I’m a SocialistApril 25th, 2012
When we vote during primary elections, the precinct officials always ask us for our political party affiliation. Years ago I shocked an election worker by answering “I am a socialist.” It’s true. We Franciscans are socialists. We hold things in common.
Franciscans receive paychecks or stipends made out in the name of their religious order or their local community. The automobile I use is titled under the name of “Franciscan Friars,” and so forth. Of course, I am not a socialist in the traditional understanding of dictatorial communism or state controlled ownership of everything. Still, we Franciscans are socialists in our community of life. In fact, I venture to assert we Franciscans are some of the longest enduring socialists in history.
Franciscan socialism is rooted in the life of St. Francis of Assisi who renounced everything in order to follow Jesus and live the Gospel way of life. The Acts of the Apostles (Acts 2:44-47 and Acts 4:32-35) gives a sense of the communal sharing of property and goods, so that “no one lacked” the basic needs of life.
Of course, the narrative moves right to the tale of Ananias and Sapphira (Acts 5:1-11) who held back part of what they said they had given and are struck dead by God for lying in their testimony to the Jerusalem community of believers. There is also the narrative about how the Apostles instituted deacons (Acts 6:1-7) in order to care for the poor widows after there was a complaint about unjust distribution of the alms in Jerusalem. The Greek Christians complained that their widows were being neglected in the daily distribution of alms.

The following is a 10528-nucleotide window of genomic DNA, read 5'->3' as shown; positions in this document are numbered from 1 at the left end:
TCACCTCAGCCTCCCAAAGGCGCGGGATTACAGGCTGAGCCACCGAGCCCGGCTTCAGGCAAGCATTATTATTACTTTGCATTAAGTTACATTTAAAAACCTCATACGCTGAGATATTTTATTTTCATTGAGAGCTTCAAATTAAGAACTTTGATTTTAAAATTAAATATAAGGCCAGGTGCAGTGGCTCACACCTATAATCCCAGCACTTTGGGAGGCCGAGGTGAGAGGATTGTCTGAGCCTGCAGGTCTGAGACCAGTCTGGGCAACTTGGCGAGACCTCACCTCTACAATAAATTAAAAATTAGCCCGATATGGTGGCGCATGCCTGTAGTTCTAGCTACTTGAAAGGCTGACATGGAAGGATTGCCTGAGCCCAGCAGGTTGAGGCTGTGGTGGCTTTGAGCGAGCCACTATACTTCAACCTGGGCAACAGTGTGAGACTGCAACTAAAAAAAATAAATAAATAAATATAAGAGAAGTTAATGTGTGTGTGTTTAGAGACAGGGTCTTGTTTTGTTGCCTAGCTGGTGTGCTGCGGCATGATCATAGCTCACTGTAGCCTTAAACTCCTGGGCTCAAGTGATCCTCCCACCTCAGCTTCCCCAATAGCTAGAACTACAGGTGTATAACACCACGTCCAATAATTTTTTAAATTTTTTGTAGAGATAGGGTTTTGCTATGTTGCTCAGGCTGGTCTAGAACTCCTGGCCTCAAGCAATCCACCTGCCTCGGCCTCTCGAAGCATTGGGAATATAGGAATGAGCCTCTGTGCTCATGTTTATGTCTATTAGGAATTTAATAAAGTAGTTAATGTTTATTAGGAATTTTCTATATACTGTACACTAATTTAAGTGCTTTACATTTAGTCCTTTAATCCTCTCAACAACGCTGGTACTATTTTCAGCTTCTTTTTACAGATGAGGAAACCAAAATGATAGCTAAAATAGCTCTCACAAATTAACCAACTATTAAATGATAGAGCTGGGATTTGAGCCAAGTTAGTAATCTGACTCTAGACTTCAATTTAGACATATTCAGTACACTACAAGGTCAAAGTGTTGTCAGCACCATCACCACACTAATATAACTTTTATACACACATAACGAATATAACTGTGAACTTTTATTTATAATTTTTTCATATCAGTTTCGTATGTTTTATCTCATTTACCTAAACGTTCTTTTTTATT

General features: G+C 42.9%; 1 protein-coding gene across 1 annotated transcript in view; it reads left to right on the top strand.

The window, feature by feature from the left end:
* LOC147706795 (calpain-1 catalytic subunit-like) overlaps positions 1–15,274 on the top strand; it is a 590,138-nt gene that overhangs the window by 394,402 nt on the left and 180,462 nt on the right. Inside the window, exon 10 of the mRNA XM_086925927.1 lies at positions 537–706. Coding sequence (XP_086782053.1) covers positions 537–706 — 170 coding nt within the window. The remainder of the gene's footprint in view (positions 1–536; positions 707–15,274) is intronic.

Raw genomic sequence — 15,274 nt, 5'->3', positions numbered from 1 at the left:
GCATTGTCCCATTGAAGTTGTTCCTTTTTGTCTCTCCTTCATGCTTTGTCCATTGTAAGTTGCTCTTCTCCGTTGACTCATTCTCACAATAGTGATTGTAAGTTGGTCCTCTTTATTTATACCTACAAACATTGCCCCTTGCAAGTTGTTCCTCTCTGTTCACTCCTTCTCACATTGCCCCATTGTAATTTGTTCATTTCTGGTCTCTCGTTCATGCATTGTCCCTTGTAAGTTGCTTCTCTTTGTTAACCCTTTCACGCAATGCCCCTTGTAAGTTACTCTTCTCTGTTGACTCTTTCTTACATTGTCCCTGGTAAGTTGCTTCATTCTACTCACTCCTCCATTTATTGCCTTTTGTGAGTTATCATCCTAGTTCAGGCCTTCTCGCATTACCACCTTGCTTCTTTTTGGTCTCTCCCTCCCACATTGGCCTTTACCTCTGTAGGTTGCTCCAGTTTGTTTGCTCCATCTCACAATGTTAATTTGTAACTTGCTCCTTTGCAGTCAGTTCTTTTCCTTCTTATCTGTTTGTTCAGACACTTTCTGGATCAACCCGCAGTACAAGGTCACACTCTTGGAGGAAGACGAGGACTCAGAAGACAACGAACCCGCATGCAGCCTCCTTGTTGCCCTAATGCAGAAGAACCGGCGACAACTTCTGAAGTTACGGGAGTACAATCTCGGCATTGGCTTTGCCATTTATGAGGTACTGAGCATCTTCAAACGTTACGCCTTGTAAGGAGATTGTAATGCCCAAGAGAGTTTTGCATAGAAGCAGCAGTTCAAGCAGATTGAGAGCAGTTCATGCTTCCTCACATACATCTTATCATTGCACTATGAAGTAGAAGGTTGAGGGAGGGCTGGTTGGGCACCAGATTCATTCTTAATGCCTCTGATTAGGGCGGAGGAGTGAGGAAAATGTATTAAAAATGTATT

When we look at the church’s social doctrine we find the principle that the goods of the earth were given for the use of all. Thus, there is an obligation in justice to see to it that no one is deprived of their basic human needs due to inequities generated by human greed or any unjust social system.
This principle of social justice is difficult to explain in today’s context where our economic system calls for a meritocracy or greater rewards for those who have specialized skills (doctors, professionals, star athletes and actors) or who expose themselves to great risks for the good of the whole society (e.g. police, firefighters, soldiers) or those who make discoveries which benefit the common good.
One can argue that those with special needs due to disability should receive more than they can contribute (e.g. the blind or mentally disturbed). Or one can argue that some restorative justice is due to those who have been harmed by injustice (e.g. Catholics persecuted during England’s period of discrimination against Catholics.) The same would be true for “affirmative action” legislation approved in the U.S. to compensate for centuries of slavery and racial discrimination.
The bottom line is how we see ourselves and how we feel we should use the goods of this passing world in relation to God, our neighbor and the needs of our less fortunate brothers and sisters. Let’s try to remember the words of our Lord (Mt 25:40) as we use the goods of this world: “As long as you did it to one of these the least of my sisters and brothers you did it to me.”
Photo: Flickr/Randy OHC